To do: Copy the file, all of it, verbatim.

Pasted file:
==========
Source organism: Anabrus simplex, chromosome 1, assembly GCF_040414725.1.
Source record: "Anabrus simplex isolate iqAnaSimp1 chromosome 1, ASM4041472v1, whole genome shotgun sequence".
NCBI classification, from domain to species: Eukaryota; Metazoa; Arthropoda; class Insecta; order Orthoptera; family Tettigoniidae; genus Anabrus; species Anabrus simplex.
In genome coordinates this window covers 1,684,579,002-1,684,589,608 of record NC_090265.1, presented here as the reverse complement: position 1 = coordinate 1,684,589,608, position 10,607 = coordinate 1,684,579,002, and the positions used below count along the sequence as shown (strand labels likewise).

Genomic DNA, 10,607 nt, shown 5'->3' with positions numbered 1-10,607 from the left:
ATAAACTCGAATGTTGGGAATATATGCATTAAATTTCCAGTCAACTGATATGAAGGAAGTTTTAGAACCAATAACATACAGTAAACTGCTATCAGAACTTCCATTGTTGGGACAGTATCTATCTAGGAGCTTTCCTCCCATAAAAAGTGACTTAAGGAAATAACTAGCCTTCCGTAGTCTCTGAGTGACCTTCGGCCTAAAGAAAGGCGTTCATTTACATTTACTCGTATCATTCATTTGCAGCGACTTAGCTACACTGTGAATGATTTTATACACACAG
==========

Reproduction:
Source organism: Anabrus simplex, chromosome 1, assembly GCF_040414725.1.
Source record: "Anabrus simplex isolate iqAnaSimp1 chromosome 1, ASM4041472v1, whole genome shotgun sequence".
NCBI classification, from domain to species: Eukaryota; Metazoa; Arthropoda; class Insecta; order Orthoptera; family Tettigoniidae; genus Anabrus; species Anabrus simplex.
In genome coordinates this window covers 1,684,579,002-1,684,589,608 of record NC_090265.1, presented here as the reverse complement: position 1 = coordinate 1,684,589,608, position 10,607 = coordinate 1,684,579,002, and the positions used below count along the sequence as shown (strand labels likewise).

Genomic DNA, 10,607 nt, shown 5'->3' with positions numbered 1-10,607 from the left:
ATAAACTCGAATGTTGGGAATATATGCATTAAATTTCCAGTCAACTGATATGAAGGAAGTTTTAGAACCAATAACATACAGTAAACTGCTATCAGAACTTCCATTGTTGGGACAGTATCTATCTAGGAGCTTTCCTCCCATAAAAAGTGACTTAAGGAAATAACTAGCCTTCCGTAGTCTCTGAGTGACCTTCGGCCTAAAGAAAGGCGTTCATTTACATTTACTCGTATCATTCATTTGCAGCGACTTAGCTACACTGTGAATGATTTTATACACACAG